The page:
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游戏发行商与开发商之间的良性关系应是什么样的?

发布时间:2020-03-13 08:58:14 Tags:,,

游戏发行商与开发商之间的良性关系应是什么样的?

原作者:Ryan Sumo 译者:Vivian Xue

游戏发行商与开发商的关系总是充满了危机。当一家经验丰富、手握资本的发行商与一家财务空白、希望把游戏推向广大市场的开发商合作时,二者间的不平衡是天然存在的。最近的新闻证实了这一点,我听说又一家开发商受到了发行商的不公正对待或蓄意误导。这篇文章不是为了点名批评该事件(并且说实话,你看到这篇文章时,时间可能在2019-2022年间,这件事可能已经过去了),我更希望展示一种发行商与开发商之间的良性关系。我还会提供游戏Ruinarch的发行合同细节作为事实信息,因为我认为信息不对称是导致开发商被利用的关键问题。

首先,让我们对术语进行定义:

1. 发行合同

发行合同的首要条款是发行商提供开发资金。阐明一点,我将任何不提供资金支持的交易称为“分销合同”,这个后面再谈。我知道有人不认同我的定义,但我认为记住这个区别对开发商来说很重要。

除了提供资金,发行合同通常还规定发行商为开发商提供知识和建议,包含了游戏开发、编程到营销各个方面的建议。这对没经验的开发商来说最有帮助,但即便是有经验的开发商,获得不同的审视游戏的视角也是有价值的。

而开发资金与信息以利润作为交换,发行商往往要求在收回成本后,基于游戏收入抽取分成。由于发行商投入了资金,他们想确保至少能收回成本。

这种利润分成的形式有许多种:例如,发行商在收回成本前可能会要求75:25分成,成本收回后收入五五分。在我们与Maccima的合作中,成本收回前收入100%归我们,成本收回后我们让利开发者,他们拿70%,我们拿30%。

machine zone(from pocketgamer.biz)

machine zone(from pocketgamer.biz)

2. 分销合同

分销合同不提供开发资金,基本上以提供营销和分销支持交换游戏收入分成。

我个人对分销合同持谨慎态度。发行合同的前期资金投入使开发商的利益与游戏紧密联系在一起。作为一名开发者,我也更偏向发行合同,因为它分摊了一大部分风险,使我能够毫无畏惧地制作游戏。而分销合同给我的感觉是,我独自承担了游戏制作的大部分风险,然后某人在快结束时加入,拿走我的部分收入。

然而,正如电视节目《鲨鱼坦克》(Shark Tank)阐释的道理“10万美元的70%总比0美元的100%好”。签分销协议的原因有很多:

(1) 作为开发者,你厌恶任何与营销、金钱有关的事情,你只想终日躲在房间里写代码。

(2) 你信任合同的另一方,他们坦诚公布了计划投入的营销资金的具体数额(这表明他们与游戏利益攸关)。

(3) 你的游戏已经发行了,想把它推向你不熟悉的市场,如中国市场或主机市场。

这些都是你签订分销合同的正当理由。作为开发商,你必须判断合同是否适合你。

3. 草拟合同

发行合同的谈判过程可能很漫长,甚至在第一份合同草拟出来前,你就已经面对了不少阻碍。在我们拿下Political Animals的发行合同前,我撰写了数个合同发给发行商Positech Games。Cliff(Positech Games创立者之一)头几次无视了我,但在我的软磨硬泡下(记住,是合乎礼貌的),2015年的EGX会议上我向他展示了游戏模型,他终于同意了。

我是在2019年2月9日发现了Maccima Games并开始联系他们。不久后,我拜访了他们的工作室,希望更好地了解该团队以及他们对游戏的态度。我提出帮他们发行游戏的意愿,但同时表示如果他们想找更大的发行商(例如Paradox Interactive),我可以利用我的人脉帮他们争取采访机会。我很早就提出无论他们的决定是什么,我都愿意助他们一臂之力,这也搭建起了双方间的信任。

4. The Pitch Deck(融资演讲)

几个月后,我邀请Maccima参加了一个PC开发者会议,该会议仅限受邀人士参加,聚集了其它本地的开发者,我们可以相互展示游戏并给出意见。通过和Maccima的主管交谈,我大致了解了他们所处的开发阶段。我告知他我们手头的资金量,以及我们将如何订立发行合同。他说他们很感兴趣,并且正在准备一个向各大发行商融资的演讲。

我之前写过一篇关于优秀的融资演讲稿应包含什么的文章,Maccima的演讲稿涵盖了最重要的几个方面。这是一篇优质的演讲,他们所抱的期望是合理的。最重要的是,他们提出的要求我们可以满足。在与我们的COO审视了公司财务状况后(以确保我们有能力承担该风险),我们决定向他们提供offer。

5. 正式合同

最终,我们来到了本文的重要部分,我们(Squeaky Wheel)和Maccima Games的合同复制本(https://app.box.com/s/6gj7tqrlsdegg7yp1s7hl3rlgctdv9lx)。小型独立开发商/发行商的好处在于,分享这样的文件不需要经过繁琐的程序。当然我征得了其它创始人以及Maccima Games的同意,否则我不会在此分享。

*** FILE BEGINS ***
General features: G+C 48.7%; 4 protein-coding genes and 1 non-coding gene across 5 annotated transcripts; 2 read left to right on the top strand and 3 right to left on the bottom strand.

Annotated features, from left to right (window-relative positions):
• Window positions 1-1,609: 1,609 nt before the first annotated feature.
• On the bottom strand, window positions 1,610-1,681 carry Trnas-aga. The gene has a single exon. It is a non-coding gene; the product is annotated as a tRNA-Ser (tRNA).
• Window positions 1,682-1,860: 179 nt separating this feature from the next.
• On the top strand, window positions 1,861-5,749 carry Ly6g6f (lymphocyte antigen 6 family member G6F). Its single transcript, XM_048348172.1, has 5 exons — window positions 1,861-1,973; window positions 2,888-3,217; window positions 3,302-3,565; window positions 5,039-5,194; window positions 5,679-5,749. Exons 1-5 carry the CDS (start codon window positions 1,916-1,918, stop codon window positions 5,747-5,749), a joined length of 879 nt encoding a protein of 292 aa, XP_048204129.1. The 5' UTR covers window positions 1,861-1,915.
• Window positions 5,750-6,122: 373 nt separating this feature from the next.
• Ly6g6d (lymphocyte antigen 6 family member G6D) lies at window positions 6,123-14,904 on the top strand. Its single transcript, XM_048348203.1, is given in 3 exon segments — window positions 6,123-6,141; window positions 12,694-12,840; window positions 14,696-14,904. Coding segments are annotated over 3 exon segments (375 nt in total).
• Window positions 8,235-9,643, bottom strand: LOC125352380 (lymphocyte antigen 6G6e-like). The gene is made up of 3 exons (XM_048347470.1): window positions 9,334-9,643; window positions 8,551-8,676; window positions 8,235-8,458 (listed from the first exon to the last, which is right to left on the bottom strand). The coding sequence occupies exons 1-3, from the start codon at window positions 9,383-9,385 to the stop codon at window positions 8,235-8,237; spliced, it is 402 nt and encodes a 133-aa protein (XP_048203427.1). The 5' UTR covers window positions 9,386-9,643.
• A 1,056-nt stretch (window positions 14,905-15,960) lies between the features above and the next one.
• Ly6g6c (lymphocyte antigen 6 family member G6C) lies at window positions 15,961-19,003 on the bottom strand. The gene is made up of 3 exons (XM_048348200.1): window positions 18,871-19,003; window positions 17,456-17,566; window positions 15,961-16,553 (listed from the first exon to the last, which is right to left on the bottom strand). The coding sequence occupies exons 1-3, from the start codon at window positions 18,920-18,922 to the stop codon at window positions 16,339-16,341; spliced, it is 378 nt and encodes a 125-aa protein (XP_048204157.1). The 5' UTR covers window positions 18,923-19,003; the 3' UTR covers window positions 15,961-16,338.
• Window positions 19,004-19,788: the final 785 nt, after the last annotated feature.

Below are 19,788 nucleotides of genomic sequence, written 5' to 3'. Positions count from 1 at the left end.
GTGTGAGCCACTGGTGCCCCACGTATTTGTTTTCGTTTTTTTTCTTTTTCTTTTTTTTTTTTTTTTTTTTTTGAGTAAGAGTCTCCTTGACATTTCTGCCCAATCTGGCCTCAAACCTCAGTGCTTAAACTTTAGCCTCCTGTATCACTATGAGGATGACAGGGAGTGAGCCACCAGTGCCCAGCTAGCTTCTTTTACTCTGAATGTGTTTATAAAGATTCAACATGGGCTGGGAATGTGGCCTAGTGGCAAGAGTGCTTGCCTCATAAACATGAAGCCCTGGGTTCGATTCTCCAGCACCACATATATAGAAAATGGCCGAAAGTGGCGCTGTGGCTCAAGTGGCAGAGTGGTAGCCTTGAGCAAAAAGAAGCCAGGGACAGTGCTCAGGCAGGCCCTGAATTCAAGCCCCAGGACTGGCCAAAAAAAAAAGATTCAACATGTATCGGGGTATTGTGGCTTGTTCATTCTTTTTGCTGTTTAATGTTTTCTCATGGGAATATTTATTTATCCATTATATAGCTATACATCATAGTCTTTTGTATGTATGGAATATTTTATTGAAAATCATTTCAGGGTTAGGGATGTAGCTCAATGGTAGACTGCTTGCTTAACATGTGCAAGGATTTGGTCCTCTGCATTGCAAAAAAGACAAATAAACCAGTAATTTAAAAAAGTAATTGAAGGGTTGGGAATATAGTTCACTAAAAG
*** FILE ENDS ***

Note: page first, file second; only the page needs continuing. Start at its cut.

有几个地方值得注意:这不是一份最佳的合同范本,只是一份真实的合同。其中的条款不一定适合所有公司。关键在于进行谈判,直到双方对合同感到满意。

这份文件是合同原件的复印版,其中的个人信息、日期和交易金额被移除了。我保留了批注,以证明这份合同是经双方协商后拟定的。

在接下来的段落中,我将讨论拟定合同时值得注意的几个方面。

(1) 销售与权利
合同的第3-7部分关于发行商享有的游戏相关权利。例如,我们希望享有游戏及其DLC在世界范围内、涵盖PC/Mac和Linux平台的独家销售和发行权。我们拥有游戏移植或续作开发的优先取舍权,如果我们对这些不感兴趣,开发商可以自由寻找其它支持。所有商业交易都必须经过我们同意。例如,在微乎其微的可能性下Epic Games(咳咳)想投资这款游戏,他们应直接与我们交易,而不是开发商。为表示对开发商的尊重,他们将参与这些交易的谈判过程,但要确保这些交易中我们是唯一的联系人。合同中也有许多对开发商的保护条款,例如我们无权未经开发商同意制作续作、DLC或移植游戏。

(2)版税及开发资金偿还方式
第8和第9部分关于金额。这部分非常详细,包括版税分成比例,这些数字是如何确定的,以及向开发商转账的方式。这部分有许多说明,你可以阅读批注。为了保护开发商,他们可以直接获取财务数据(我们可以通过Steam共享)。在财务数据缺失的情况下,我们保证公开收到款项的凭证。

(3)终止条款
这大概是合同中陷阱最多、也是最重要的条款。发行合同代表一种关系,正如所有关系一样,它可能会恶化。这部分规定了如何处理这种罕见情况,它也决定了双方是和平分手还是不欢而散。我们就这部分展开了许多讨论,但最终达成的基本共识为:若开发商连续未达成重大目标,我方有权终止合同;若我方连续未能支付款项,开发商有权终止合同。

这部分最有意思的是子条款e,它写道:

e)若延期是由天灾、主要员工身体抱恙以及其它不可抗力造成,开发商对此不承担责任。

这是开发商特别提出的要求,我立马同意了。虽然我们干这行都是为了赚钱,但我们必须明白生活总有意外,我们必须腾出时间处理这些意外。

(4)协商、协商、协商
如果在阅读本文后你只想带走一条经验,那就是你们应该进行协商。合同是可以改的。不存在通用的合同。发行商希望合同最好保持不变,因为每次更改都必须请律师,也就是要花钱。此外,更改合同还会影响他们与其它开发商的合同,引发费用上升。

但作为开发商,你必须确保自己在这段关系中感到舒适,因此如果存在任何不合理的地方,要求开发商解释,必要情况下改变它。

总结

我们展示的这份合同并不是最佳范本。事实上,我怀疑开发商、发行商,特别是律师们会对它嗤之以鼻。游戏Ruinarch仍处于开发阶段,因此事情仍有可能变糟。我们已经同意了Maccima延长开发期限的请求,因为当初估计的时间有点紧。希望明年我们双方仍然是朋友。

我们的目标是通过分享,帮助其它新兴开发商和发行商调整和管理自己的期望,至少了解真实的合同是什么样子的。我们也希望无论是开发商还是发行商,最终都能明白合同代表一种关系,并且即便双方都从自身利益出发,他们必须花时间确保双方达成一致意见。哪怕最佳的合同也无法修补恶化的关系,但只要双方面对面坐下进行真诚协商,任何争端都能被化解。

感谢阅读,希望对您有所帮助!如果你想支持我们,请将Ruinarch加入愿望单吧。

本文由游戏邦编译,转载请注明来源,或咨询微信zhengjintiao

Publisher and developer relations have always been fraught with peril. There is a natural imbalance that occurs when a much more experienced entity with capital deals with a financially naive developer that wants to put their art out into the wider world. Recent news has borne this out, as I have heard of another publisher mistreating or wilfully misleading a developer. The point of this article is not to name and shame (and honestly, depending on when you actually read this, I could be referring to an issue from 2019 or from 2022), but rather to show what a healthy publisher/developer relationship can look like. I will also be providing actual contract details for Ruinarch (wishlist now!) to serve as a datapoint, as I believe information asymmetry is one of the key issues that leads to developers being taken advantage of.

First off, let’s define our terms.

Publishing
A publishing deal is one that first and foremost provides funding. For absolute clarity, I will refer to any deal that offers no money as “distribution” which I will describe later. I am aware that others may disagree with my definition, but I believe it is important for developers to hold that distinction in mind.

Aside from capital, a publishing deal typically also offers knowledge sharing and advice. This means advice regarding all aspects of game development, from programming to marketing. This is most useful for a first time developer, but even accomplished developers derive value from having a new set of eyes on their game.